Cameron Artis-Payne looks like the real deal. He’s wearing number 44 this spring, and he’ll remind you of Ben Tate. Artis-Payne has a great work-ethic, and coaches feel that he’s made a number of good plays this spring. With Tre Mason largely sidelined with a leg injury, it’s good that Grant and Artis-Payne are getting the lion’s share of the work. Mason has already trained in this offense in 2011.
Your leading quarterback descriptor this spring from the coaches is “inconsistent.” We’ve also heard more than one defensive back brag about picks they’ve gotten this spring. While this might be cause for worry, it’s also true that there has been a ton of line-up shuffling, and it’s pretty hard for a quarterback to get into a rhythm with a rotating cast of players around him. And with no contact on the quarterback, one can’t get a sense of how effective quarterback runs might be this fall. Coaches continue to insist that Khiel Frazier and Jonathan Wallace are essentially even, and that no decision will be made this spring as to who is the starter.
We’ve seen guys at quarterback in the Malzhan system come out of nowhere in the fall, and do well. Malzhan won the SEC West in 2006 with Mitch Mustaine and Casey Dick in the gun. Chris Todd didn’t participate in the 2009 spring drills, won the job in the fall, and set Auburn passing records. Cam Newton did do spring drills in 2010, but wasn’t impressive on A-Day. He then had the best quarterback year in Auburn history that fall. However, I see little chance for an incoming freshman or JUCO transfer to pick up this offense’s subtleties in a few weeks of fall camp, and lead Auburn to a title. If we’re starting one of the new guys next fall, we’ll be in trouble on offense once again.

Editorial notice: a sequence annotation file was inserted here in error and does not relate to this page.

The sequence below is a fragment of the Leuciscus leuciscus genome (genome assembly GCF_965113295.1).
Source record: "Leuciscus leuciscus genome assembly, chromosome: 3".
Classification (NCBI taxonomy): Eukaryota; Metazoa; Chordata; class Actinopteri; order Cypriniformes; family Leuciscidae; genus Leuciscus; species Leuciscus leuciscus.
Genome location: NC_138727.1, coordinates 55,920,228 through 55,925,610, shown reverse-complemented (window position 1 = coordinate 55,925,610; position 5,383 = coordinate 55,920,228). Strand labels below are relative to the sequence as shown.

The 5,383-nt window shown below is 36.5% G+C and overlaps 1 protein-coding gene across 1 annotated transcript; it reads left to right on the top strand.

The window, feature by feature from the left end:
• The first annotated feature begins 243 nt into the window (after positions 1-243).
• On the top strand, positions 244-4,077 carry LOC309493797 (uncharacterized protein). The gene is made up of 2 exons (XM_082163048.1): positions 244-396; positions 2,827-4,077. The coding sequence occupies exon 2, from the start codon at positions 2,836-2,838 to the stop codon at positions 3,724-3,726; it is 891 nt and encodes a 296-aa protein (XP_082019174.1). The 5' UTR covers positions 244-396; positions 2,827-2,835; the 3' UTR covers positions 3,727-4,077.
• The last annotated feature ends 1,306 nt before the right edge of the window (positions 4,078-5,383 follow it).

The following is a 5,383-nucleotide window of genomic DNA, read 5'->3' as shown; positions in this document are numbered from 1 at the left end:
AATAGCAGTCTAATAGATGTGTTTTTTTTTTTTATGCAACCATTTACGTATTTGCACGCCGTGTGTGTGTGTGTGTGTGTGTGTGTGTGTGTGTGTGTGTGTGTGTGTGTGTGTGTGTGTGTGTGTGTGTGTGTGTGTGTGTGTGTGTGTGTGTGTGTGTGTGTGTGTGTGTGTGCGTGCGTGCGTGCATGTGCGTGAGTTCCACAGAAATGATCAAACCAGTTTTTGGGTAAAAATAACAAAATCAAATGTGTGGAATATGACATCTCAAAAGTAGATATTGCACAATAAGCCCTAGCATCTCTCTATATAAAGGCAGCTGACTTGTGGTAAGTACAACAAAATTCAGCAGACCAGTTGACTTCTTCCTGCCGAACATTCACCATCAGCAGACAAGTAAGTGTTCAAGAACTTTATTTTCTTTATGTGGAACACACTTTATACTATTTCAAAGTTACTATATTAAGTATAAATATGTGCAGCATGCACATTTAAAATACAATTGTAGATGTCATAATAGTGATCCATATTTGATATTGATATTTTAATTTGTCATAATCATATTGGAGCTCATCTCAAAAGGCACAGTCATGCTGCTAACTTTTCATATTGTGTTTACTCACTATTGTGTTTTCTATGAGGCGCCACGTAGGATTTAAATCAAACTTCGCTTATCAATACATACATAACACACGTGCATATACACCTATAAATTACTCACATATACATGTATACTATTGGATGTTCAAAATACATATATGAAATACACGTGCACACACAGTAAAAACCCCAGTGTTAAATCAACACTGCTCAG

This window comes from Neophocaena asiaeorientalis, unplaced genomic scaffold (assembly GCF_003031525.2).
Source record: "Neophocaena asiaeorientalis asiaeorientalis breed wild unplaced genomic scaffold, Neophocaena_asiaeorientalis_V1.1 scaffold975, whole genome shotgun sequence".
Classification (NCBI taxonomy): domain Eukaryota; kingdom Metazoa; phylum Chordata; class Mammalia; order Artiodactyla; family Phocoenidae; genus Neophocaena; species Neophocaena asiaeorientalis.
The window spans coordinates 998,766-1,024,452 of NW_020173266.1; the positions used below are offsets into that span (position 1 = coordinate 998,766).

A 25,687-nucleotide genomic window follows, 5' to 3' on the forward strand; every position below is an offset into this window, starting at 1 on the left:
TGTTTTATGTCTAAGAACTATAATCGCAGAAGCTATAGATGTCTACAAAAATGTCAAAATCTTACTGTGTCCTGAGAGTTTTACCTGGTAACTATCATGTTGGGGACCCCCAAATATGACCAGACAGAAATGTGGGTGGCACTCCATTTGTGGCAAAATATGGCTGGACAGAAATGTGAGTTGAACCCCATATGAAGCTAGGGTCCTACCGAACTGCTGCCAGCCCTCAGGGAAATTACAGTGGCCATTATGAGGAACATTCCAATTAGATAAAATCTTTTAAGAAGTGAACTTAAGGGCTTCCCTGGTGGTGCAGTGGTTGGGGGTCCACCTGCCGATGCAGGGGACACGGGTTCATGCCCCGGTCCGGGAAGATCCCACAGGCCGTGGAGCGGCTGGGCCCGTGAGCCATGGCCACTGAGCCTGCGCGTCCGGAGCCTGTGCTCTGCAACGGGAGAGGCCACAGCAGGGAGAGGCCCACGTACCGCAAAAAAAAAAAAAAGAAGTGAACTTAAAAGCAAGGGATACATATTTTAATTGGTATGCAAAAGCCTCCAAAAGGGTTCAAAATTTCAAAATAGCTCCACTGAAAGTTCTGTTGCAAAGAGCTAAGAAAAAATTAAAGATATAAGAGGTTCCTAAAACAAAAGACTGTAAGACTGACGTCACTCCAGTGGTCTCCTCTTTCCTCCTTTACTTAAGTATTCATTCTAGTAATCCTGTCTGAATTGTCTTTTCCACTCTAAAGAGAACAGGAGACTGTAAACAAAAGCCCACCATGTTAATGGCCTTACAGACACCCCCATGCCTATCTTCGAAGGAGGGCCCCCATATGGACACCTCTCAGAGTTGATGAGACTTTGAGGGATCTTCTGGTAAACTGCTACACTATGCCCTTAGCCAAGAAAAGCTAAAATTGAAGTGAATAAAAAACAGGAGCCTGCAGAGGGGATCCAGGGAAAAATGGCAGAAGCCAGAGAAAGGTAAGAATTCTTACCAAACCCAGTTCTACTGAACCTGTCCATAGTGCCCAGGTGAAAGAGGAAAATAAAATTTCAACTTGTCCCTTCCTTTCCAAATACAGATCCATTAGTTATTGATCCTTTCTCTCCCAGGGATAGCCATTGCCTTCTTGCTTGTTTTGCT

What are Auburn’s real chances next season? Well, here’s an early look at the schedule! We host Washington State in the opener, against a high octane Mike Leach offense. It’s a dangerous opener, but not as dangerous as the past two. Leach had attitude problems on his team last year, and they lost a bunch of games. While he’s likely to fix a lot of that, his hurry-up strategy will be countered by an Ellis Johnson defense used to lining up fast.
Home dates against Arkansas State and Mississippi State should also be wins. Both teams lost a lot of talent to graduation, and Dan Mullen also has to deal with a raided staff.